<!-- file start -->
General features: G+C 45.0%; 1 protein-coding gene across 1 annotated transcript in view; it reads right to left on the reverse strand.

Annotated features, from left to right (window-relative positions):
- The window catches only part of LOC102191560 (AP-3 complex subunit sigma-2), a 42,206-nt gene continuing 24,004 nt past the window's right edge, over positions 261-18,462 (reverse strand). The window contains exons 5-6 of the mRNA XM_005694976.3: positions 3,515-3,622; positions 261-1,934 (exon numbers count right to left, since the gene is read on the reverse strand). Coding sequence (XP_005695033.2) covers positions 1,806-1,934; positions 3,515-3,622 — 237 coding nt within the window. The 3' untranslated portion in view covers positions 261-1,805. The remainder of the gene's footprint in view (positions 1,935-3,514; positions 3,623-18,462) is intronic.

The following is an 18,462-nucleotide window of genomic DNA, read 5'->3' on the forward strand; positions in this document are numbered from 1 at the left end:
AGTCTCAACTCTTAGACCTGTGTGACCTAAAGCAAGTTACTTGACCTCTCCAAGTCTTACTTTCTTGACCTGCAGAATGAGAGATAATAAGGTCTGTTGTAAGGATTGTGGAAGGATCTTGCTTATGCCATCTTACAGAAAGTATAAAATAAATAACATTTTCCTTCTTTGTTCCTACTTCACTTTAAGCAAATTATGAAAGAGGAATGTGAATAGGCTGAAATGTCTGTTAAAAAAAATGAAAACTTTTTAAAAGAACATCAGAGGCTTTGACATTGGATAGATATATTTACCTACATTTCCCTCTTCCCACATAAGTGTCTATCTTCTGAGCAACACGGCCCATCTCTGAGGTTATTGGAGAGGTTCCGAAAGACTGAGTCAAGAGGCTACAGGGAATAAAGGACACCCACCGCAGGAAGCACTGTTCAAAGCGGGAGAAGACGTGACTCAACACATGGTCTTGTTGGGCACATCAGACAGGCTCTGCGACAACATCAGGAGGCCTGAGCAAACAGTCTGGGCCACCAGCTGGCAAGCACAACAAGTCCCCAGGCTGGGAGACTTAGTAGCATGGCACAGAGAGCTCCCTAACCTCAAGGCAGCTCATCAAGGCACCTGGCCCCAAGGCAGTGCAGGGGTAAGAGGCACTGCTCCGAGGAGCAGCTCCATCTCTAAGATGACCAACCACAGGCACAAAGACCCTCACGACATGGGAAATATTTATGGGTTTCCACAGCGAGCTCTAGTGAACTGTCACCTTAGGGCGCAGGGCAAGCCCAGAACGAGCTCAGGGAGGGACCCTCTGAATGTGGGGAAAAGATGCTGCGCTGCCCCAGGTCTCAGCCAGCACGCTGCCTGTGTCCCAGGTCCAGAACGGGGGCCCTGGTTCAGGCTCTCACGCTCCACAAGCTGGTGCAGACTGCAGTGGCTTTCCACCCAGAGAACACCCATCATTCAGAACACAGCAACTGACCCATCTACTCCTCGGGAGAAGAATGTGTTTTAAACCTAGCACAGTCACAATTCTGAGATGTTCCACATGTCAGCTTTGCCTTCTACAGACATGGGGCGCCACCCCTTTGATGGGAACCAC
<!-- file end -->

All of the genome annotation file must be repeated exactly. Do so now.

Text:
General features: G+C 45.0%; 1 protein-coding gene across 1 annotated transcript in view; it reads right to left on the reverse strand.

Annotated features, from left to right (window-relative positions):
- The window catches only part of LOC102191560 (AP-3 complex subunit sigma-2), a 42,206-nt gene continuing 24,004 nt past the window's right edge, over positions 261-18,462 (reverse strand). The window contains exons 5-6 of the mRNA XM_005694976.3: positions 3,515-3,622; positions 261-1,934 (exon numbers count right to left, since the gene is read on the reverse strand). Coding sequence (XP_005695033.2) covers positions 1,806-1,934; positions 3,515-3,622 — 237 coding nt within the window. The 3' untranslated portion in view covers positions 261-1,805. The remainder of the gene's footprint in view (positions 1,935-3,514; positions 3,623-18,462) is intronic.

The following is an 18,462-nucleotide window of genomic DNA, read 5'->3' on the forward strand; positions in this document are numbered from 1 at the left end:
AGTCTCAACTCTTAGACCTGTGTGACCTAAAGCAAGTTACTTGACCTCTCCAAGTCTTACTTTCTTGACCTGCAGAATGAGAGATAATAAGGTCTGTTGTAAGGATTGTGGAAGGATCTTGCTTATGCCATCTTACAGAAAGTATAAAATAAATAACATTTTCCTTCTTTGTTCCTACTTCACTTTAAGCAAATTATGAAAGAGGAATGTGAATAGGCTGAAATGTCTGTTAAAAAAAATGAAAACTTTTTAAAAGAACATCAGAGGCTTTGACATTGGATAGATATATTTACCTACATTTCCCTCTTCCCACATAAGTGTCTATCTTCTGAGCAACACGGCCCATCTCTGAGGTTATTGGAGAGGTTCCGAAAGACTGAGTCAAGAGGCTACAGGGAATAAAGGACACCCACCGCAGGAAGCACTGTTCAAAGCGGGAGAAGACGTGACTCAACACATGGTCTTGTTGGGCACATCAGACAGGCTCTGCGACAACATCAGGAGGCCTGAGCAAACAGTCTGGGCCACCAGCTGGCAAGCACAACAAGTCCCCAGGCTGGGAGACTTAGTAGCATGGCACAGAGAGCTCCCTAACCTCAAGGCAGCTCATCAAGGCACCTGGCCCCAAGGCAGTGCAGGGGTAAGAGGCACTGCTCCGAGGAGCAGCTCCATCTCTAAGATGACCAACCACAGGCACAAAGACCCTCACGACATGGGAAATATTTATGGGTTTCCACAGCGAGCTCTAGTGAACTGTCACCTTAGGGCGCAGGGCAAGCCCAGAACGAGCTCAGGGAGGGACCCTCTGAATGTGGGGAAAAGATGCTGCGCTGCCCCAGGTCTCAGCCAGCACGCTGCCTGTGTCCCAGGTCCAGAACGGGGGCCCTGGTTCAGGCTCTCACGCTCCACAAGCTGGTGCAGACTGCAGTGGCTTTCCACCCAGAGAACACCCATCATTCAGAACACAGCAACTGACCCATCTACTCCTCGGGAGAAGAATGTGTTTTAAACCTAGCACAGTCACAATTCTGAGATGTTCCACATGTCAGCTTTGCCTTCTACAGACATGGGGCGCCACCCCTTTGATGGGAACCAC